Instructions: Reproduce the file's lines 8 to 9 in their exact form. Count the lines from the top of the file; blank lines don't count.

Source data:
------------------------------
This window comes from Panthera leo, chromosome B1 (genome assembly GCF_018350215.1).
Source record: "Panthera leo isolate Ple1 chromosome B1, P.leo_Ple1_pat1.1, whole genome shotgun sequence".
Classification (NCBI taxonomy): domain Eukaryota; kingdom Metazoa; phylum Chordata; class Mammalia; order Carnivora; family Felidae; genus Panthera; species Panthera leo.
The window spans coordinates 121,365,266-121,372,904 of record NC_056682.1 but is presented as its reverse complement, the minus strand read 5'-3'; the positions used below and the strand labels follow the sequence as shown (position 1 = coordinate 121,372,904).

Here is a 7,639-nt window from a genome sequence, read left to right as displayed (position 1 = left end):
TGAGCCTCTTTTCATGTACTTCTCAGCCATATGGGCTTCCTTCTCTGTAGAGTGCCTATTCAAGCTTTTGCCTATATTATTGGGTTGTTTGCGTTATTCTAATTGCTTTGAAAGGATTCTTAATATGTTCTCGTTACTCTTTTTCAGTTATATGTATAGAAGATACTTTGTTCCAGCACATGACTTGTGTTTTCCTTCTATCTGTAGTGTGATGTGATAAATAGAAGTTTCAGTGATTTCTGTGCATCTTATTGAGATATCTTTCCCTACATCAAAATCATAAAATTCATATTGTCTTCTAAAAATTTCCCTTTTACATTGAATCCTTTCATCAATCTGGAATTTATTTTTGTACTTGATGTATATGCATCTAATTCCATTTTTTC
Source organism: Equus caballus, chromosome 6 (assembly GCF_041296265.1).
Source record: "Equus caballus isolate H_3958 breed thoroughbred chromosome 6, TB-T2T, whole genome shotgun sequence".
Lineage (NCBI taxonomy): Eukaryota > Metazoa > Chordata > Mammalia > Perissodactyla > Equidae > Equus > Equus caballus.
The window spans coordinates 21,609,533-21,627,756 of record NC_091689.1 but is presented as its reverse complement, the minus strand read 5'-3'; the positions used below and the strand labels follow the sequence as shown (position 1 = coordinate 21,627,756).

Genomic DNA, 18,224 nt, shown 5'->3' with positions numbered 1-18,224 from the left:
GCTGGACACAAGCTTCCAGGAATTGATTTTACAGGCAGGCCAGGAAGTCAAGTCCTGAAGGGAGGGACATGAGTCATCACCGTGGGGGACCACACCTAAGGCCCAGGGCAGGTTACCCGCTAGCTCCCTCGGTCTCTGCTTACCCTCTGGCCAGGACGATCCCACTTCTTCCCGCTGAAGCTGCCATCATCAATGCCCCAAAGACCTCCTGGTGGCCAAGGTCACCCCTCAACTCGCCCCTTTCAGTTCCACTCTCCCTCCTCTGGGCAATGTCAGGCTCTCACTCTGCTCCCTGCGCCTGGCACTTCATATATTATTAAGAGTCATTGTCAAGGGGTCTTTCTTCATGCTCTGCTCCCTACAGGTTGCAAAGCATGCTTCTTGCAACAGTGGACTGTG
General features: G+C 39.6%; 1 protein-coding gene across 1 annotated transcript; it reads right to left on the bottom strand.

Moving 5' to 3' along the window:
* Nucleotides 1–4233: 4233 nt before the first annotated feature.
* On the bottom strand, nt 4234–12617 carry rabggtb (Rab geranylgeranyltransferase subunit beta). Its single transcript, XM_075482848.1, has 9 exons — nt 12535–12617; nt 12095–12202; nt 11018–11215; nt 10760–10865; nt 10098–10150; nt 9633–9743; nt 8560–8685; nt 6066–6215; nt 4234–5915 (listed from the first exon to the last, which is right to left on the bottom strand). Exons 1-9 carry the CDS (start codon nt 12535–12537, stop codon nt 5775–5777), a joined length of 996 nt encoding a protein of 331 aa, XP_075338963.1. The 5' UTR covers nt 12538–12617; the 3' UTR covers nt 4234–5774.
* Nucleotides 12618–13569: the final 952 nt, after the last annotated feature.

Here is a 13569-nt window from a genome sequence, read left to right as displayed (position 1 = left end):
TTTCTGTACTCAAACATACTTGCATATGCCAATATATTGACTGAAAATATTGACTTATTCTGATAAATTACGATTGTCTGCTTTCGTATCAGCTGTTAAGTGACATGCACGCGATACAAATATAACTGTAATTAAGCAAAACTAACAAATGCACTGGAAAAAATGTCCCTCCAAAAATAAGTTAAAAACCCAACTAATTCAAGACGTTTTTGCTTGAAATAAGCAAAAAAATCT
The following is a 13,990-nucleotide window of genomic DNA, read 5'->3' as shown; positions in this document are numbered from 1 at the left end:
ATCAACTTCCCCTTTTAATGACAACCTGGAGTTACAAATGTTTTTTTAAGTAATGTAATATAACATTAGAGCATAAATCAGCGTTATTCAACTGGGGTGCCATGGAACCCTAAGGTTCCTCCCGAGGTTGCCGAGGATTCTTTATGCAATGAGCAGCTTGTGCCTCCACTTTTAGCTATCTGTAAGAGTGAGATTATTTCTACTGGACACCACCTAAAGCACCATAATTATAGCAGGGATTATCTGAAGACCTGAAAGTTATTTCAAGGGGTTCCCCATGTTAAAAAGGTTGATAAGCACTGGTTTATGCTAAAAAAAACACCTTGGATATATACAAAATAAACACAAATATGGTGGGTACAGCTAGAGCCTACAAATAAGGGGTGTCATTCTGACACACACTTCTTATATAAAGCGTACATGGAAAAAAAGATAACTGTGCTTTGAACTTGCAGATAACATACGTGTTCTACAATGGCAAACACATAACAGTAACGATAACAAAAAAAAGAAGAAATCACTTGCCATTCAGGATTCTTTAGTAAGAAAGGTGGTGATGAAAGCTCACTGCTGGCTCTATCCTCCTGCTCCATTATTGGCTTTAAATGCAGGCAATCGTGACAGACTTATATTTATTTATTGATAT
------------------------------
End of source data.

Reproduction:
Source record: "Equus caballus isolate H_3958 breed thoroughbred chromosome 6, TB-T2T, whole genome shotgun sequence".
Lineage (NCBI taxonomy): Eukaryota > Metazoa > Chordata > Mammalia > Perissodactyla > Equidae > Equus > Equus caballus.